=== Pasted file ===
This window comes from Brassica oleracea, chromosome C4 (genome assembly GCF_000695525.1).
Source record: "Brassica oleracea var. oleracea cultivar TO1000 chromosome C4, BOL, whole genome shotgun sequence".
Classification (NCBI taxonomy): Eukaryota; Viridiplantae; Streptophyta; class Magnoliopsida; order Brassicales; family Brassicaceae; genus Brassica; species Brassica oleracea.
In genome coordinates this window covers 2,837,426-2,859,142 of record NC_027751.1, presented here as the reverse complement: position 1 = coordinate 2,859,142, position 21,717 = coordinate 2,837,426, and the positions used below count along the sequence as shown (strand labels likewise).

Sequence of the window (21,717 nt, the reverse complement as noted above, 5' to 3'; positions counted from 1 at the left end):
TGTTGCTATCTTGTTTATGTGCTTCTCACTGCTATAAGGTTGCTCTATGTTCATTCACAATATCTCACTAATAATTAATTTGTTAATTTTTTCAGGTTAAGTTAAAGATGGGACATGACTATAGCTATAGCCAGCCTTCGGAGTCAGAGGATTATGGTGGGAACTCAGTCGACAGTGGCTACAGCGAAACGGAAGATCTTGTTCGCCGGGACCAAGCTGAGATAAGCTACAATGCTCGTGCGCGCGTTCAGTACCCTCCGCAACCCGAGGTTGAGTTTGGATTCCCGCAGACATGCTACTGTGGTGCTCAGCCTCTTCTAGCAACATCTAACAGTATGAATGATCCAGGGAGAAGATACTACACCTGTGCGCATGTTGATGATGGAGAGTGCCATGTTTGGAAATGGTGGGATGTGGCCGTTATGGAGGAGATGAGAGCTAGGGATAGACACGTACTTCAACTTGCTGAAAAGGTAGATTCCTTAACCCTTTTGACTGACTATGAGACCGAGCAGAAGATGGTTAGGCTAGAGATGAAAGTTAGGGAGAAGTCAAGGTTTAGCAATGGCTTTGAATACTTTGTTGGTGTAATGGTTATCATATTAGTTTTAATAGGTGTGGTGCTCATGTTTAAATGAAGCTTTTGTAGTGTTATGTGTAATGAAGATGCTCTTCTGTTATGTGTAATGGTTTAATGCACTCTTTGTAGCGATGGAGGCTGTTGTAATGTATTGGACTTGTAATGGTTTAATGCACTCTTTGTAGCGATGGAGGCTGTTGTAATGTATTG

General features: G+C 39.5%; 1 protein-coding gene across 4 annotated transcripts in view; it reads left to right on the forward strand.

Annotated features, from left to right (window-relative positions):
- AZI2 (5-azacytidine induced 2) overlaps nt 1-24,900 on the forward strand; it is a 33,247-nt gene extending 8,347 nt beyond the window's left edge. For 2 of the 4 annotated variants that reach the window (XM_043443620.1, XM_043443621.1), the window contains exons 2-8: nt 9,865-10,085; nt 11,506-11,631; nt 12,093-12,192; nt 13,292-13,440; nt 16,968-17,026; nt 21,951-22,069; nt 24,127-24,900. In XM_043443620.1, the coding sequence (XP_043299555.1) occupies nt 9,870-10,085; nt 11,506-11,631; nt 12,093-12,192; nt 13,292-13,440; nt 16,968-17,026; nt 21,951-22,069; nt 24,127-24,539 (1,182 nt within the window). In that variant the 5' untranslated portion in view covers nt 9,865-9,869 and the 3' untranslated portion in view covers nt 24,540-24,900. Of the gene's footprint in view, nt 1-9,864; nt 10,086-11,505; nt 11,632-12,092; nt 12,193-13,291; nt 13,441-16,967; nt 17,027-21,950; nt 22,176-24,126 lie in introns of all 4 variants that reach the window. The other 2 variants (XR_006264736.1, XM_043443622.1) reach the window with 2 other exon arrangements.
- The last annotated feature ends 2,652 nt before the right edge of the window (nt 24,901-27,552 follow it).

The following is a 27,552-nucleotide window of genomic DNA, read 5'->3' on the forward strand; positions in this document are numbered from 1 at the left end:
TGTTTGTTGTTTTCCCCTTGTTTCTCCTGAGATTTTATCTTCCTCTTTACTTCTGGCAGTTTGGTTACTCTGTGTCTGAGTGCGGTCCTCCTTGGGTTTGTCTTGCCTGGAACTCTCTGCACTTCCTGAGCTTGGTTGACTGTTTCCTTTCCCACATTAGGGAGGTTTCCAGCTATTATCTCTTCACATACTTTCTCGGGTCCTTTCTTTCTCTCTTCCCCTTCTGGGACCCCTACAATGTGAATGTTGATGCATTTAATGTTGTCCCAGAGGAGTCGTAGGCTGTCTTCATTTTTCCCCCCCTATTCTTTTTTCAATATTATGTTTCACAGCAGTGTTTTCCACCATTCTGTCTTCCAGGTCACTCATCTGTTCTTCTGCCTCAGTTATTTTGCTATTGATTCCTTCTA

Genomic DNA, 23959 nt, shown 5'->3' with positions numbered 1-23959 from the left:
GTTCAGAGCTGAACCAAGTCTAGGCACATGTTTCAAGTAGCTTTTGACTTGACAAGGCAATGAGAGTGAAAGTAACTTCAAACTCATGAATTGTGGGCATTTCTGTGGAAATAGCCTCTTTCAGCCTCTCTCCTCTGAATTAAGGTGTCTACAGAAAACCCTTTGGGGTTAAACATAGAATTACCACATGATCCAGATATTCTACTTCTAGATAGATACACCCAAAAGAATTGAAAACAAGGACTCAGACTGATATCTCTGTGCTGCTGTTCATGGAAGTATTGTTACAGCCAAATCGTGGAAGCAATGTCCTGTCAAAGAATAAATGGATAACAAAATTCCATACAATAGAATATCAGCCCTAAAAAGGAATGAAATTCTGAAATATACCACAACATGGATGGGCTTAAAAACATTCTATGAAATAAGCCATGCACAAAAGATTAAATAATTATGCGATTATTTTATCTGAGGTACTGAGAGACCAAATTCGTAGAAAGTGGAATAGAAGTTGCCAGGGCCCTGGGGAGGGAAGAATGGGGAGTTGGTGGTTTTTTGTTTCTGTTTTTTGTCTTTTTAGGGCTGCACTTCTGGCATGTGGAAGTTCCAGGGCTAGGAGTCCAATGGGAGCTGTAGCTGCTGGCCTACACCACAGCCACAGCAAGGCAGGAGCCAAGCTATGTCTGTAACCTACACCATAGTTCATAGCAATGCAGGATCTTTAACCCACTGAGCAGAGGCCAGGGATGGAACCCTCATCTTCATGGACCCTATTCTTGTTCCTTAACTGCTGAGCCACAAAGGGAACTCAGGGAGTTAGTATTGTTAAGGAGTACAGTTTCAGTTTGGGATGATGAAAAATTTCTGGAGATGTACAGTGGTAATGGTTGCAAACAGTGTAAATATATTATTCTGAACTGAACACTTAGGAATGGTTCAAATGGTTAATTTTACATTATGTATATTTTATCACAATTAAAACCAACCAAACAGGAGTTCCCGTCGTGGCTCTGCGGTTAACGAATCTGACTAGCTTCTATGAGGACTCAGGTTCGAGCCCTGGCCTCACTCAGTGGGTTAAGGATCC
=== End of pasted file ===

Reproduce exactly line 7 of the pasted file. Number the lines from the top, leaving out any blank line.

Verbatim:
General features: G+C 39.5%; 1 protein-coding gene across 4 annotated transcripts in view; it reads left to right on the forward strand.